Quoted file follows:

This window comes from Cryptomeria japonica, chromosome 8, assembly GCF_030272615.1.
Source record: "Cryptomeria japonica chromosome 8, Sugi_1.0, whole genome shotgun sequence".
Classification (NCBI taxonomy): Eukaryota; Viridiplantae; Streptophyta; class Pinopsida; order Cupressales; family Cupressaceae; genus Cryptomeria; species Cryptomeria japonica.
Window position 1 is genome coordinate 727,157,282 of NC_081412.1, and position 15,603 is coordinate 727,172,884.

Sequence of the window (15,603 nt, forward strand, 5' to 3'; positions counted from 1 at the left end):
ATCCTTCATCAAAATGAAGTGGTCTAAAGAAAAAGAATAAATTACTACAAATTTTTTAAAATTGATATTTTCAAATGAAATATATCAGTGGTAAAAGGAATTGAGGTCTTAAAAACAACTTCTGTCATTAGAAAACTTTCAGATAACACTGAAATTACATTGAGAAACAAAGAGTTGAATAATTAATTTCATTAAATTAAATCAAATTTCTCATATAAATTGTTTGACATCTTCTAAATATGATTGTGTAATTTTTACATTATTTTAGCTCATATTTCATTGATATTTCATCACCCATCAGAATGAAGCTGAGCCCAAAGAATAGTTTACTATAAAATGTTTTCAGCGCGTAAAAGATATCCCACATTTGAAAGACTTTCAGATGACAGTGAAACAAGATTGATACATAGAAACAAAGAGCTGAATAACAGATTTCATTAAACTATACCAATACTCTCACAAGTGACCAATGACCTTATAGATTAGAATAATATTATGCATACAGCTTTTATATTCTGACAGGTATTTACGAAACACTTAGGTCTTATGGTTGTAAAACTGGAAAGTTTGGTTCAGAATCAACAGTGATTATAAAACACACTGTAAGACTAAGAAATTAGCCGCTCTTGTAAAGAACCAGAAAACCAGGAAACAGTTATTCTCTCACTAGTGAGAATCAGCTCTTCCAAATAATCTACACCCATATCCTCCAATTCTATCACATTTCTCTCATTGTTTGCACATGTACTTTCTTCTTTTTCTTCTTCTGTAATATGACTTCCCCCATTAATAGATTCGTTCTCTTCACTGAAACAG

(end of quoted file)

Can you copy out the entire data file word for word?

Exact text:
This window comes from Cryptomeria japonica, chromosome 8, assembly GCF_030272615.1.
Source record: "Cryptomeria japonica chromosome 8, Sugi_1.0, whole genome shotgun sequence".
Classification (NCBI taxonomy): Eukaryota; Viridiplantae; Streptophyta; class Pinopsida; order Cupressales; family Cupressaceae; genus Cryptomeria; species Cryptomeria japonica.
Window position 1 is genome coordinate 727,157,282 of NC_081412.1, and position 15,603 is coordinate 727,172,884.

Sequence of the window (15,603 nt, forward strand, 5' to 3'; positions counted from 1 at the left end):
ATCCTTCATCAAAATGAAGTGGTCTAAAGAAAAAGAATAAATTACTACAAATTTTTTAAAATTGATATTTTCAAATGAAATATATCAGTGGTAAAAGGAATTGAGGTCTTAAAAACAACTTCTGTCATTAGAAAACTTTCAGATAACACTGAAATTACATTGAGAAACAAAGAGTTGAATAATTAATTTCATTAAATTAAATCAAATTTCTCATATAAATTGTTTGACATCTTCTAAATATGATTGTGTAATTTTTACATTATTTTAGCTCATATTTCATTGATATTTCATCACCCATCAGAATGAAGCTGAGCCCAAAGAATAGTTTACTATAAAATGTTTTCAGCGCGTAAAAGATATCCCACATTTGAAAGACTTTCAGATGACAGTGAAACAAGATTGATACATAGAAACAAAGAGCTGAATAACAGATTTCATTAAACTATACCAATACTCTCACAAGTGACCAATGACCTTATAGATTAGAATAATATTATGCATACAGCTTTTATATTCTGACAGGTATTTACGAAACACTTAGGTCTTATGGTTGTAAAACTGGAAAGTTTGGTTCAGAATCAACAGTGATTATAAAACACACTGTAAGACTAAGAAATTAGCCGCTCTTGTAAAGAACCAGAAAACCAGGAAACAGTTATTCTCTCACTAGTGAGAATCAGCTCTTCCAAATAATCTACACCCATATCCTCCAATTCTATCACATTTCTCTCATTGTTTGCACATGTACTTTCTTCTTTTTCTTCTTCTGTAATATGACTTCCCCCATTAATAGATTCGTTCTCTTCACTGAAACAG